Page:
Communicating Through RabbitMQ In Scala

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Introduction to RabbitMQ

In this blog, we will be seeing how to integrate RabbitMQ with Scala. First, we will briefly discuss what RabbitMQ is and then we will quickly move on to the steps we require to use RabbitMQ in our application.

First things first, What is RabbitMQ?

RabbitMQ is a message broker which helps to communicate between microservices. With the increasing usage of microservice architecture in application development, there has been an increased reliance on message brokers like RabbitMQ

A message broker acts as a middle man between 2 microservices. One microservice sends a message to the broker and the broker then sends it to the other microservices that might be waiting for the message.

This helps us in developing applications that are asynchronous and resilient.

Integrating RabbitMQ with Scala

There are a few steps we need to follow create a RabbitMQ producer and consumer in Scala:

  1. Add the required dependencies
  2. Establishing a connection with RabbitMQ
  3. Creating a channel using the connection obtained
  4. Declare the queue onto which the publisher will publish and the consumer will consume the messages.
  5. Publish the message in the case of the Publisher and consume the message in the case of the Consumer.
  6. For the consumer, one additional step is required which is to create a callback when the message is received.

Adding Dependencies

Add the following dependency in your build.sbt file

libraryDependencies += "com.rabbitmq" % "amqp-client" % "5.14.2"

Creating a RabbitMQ Connection

We use the ConnectionFactory class present inside the package com.rabbitmq.client to create a connection. We can then set the username and password if required.

Finally, we call the newConnection() method to establish a connection.

  def getConnection: Try[Connection] = Try {

    val connectionFactory: ConnectionFactory = new ConnectionFactory()





Creating the channel

We can think of channels as lightweight connections over a single TCP connection. It is unwise to open multiple connections to the broker as they are resource-heavy.

Instead, we have a Channel interface inside com.rabbitmq.client package. The Channel can not exist independent of the Connection over which it is made.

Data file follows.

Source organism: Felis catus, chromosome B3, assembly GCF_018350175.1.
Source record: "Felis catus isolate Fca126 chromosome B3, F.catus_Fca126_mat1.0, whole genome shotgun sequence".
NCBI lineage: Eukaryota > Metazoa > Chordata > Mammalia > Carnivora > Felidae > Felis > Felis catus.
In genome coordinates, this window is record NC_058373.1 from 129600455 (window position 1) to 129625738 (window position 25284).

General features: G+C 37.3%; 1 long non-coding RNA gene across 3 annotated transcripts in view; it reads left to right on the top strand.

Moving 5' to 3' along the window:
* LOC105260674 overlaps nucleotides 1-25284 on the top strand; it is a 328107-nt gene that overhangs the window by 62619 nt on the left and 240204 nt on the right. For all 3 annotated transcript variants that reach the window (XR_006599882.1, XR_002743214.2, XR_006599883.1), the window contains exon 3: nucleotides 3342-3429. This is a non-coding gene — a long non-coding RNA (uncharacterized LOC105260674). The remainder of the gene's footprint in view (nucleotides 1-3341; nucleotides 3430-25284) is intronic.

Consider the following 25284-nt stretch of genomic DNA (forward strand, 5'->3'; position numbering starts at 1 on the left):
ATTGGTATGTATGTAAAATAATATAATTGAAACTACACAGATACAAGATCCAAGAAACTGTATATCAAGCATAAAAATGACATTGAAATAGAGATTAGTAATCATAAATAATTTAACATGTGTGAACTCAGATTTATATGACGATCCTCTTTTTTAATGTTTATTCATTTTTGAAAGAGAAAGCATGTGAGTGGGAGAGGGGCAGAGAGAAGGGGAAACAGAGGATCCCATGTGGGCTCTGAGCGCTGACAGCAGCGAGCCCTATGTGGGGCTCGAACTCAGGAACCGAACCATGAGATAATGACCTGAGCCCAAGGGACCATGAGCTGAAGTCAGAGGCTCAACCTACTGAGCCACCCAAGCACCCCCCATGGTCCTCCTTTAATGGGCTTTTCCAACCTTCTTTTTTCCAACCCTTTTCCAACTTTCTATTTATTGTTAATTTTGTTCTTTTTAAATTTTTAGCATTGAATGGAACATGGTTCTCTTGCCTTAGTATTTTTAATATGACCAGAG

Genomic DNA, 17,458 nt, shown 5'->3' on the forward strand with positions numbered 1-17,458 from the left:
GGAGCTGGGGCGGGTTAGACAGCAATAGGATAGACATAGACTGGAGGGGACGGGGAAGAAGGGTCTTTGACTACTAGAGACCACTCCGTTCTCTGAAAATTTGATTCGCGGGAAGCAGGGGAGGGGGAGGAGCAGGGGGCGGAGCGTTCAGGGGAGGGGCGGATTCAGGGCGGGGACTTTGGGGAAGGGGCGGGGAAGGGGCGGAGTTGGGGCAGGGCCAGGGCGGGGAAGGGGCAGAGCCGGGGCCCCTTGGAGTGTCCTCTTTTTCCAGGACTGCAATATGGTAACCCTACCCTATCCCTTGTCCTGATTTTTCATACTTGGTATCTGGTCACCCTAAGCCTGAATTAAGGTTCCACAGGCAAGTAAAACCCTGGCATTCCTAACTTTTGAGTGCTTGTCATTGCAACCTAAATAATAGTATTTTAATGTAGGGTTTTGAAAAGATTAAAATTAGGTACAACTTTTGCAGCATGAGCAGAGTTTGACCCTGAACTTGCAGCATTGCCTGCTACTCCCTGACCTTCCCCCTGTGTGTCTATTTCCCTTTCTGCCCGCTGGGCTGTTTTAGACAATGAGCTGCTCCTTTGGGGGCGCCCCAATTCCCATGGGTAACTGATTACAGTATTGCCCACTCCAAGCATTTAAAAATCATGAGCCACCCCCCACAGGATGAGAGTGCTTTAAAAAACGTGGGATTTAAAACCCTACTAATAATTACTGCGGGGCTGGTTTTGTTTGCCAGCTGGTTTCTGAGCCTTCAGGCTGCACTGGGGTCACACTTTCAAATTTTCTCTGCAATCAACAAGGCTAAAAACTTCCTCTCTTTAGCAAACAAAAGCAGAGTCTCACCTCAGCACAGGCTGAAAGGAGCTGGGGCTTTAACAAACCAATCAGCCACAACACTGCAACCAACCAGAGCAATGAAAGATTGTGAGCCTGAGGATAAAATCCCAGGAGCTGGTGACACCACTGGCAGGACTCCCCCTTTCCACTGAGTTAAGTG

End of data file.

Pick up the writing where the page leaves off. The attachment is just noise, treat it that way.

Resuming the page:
As we close the connection all the associated channels are automatically closed.

def initializeConnection(): Try[Channel] = {

    // Get the Connection

    val rabbitMQConnection: Try[Connection] = RabbitMQConnection.getConnection  

    // Create Channel if connection is successfully established

    val connectionChannel: Try[Channel] = rabbitMQConnection match {

      case Failure(exception) =>

        logger.error("Could not establish connection with RabbitMQ")

        throw new Exception(exception.getMessage)

      case Success(connection) => Try(connection.createChannel())



Declare the RabbitMQ Queue

We declare the queue using the queueDeclare method. The method takes, among other things, the name of the queue as a parameter.

channel.queueDeclare("greet", false, false, false, null)

The first argument is the name of the queue.

The second argument is a boolean value which denotes if the queue will survive a server restart

The third argument denotes if the queue is an exclusive queue i.e. it is restricted to that particular connection

The fourth argument denotes whether the server will delete the queue if it is no longer used.

The fifth argument is to pass additional properties to the queue

Publishing/ Consuming messages

// To pusblish a message

channel.basicPublish("", "greet", null, message.getBytes(StandardCharsets.UTF_8)) 

// To consume a message

channel.basicConsume("greet", true, "", deliverCallback, cancelCallback)

basicPublish method takes the following arguments:

  1. Name of the exchange. We can think of an exchange as a postman. It decides which message will go to which queue. For simplicity, we will be using an exchange system to route the message to the queue whose name we pass as a parameter.
  2. routingKey: It is the routingKey that helps the exchange to decide to which queue we should route the message
  3. props: Other properties of the message like routing headers etc..
  4. body: The message body

basicConsume method takes the folowing arguments”

  1. queue: Name of the queue
  2. autoAck: if true then the server does not require explicit acknowledgment.
  3. consumerTag: client generates a consumer tag to establish context.
  4. deliverCallback: callback when the message reaches the consumer.
  5. cancelCallback: Callback interface that is notified of the cancellation of a consumer.

Creating callbacks for the consumer

// Callback in case the message is delivered

val deliverCallback: DeliverCallback = (consumerTag: String, message: 

Delivery) => 


    val messageBody = new String(message.getBody, "UTF-8")"[x] Received '$messageBody'")


// Callback in case the consumer is cancelled

val cancelCallback: CancelCallback = (consumerTag: String) =>"Cancelled")


After following all the above steps we will successfully create a simple producer and consumer applications that communicates by passing messages to the RabbitMQ broker.

We can also check the messages by logging into the management UI provided by the RabbitMQ at http://localhost:15672/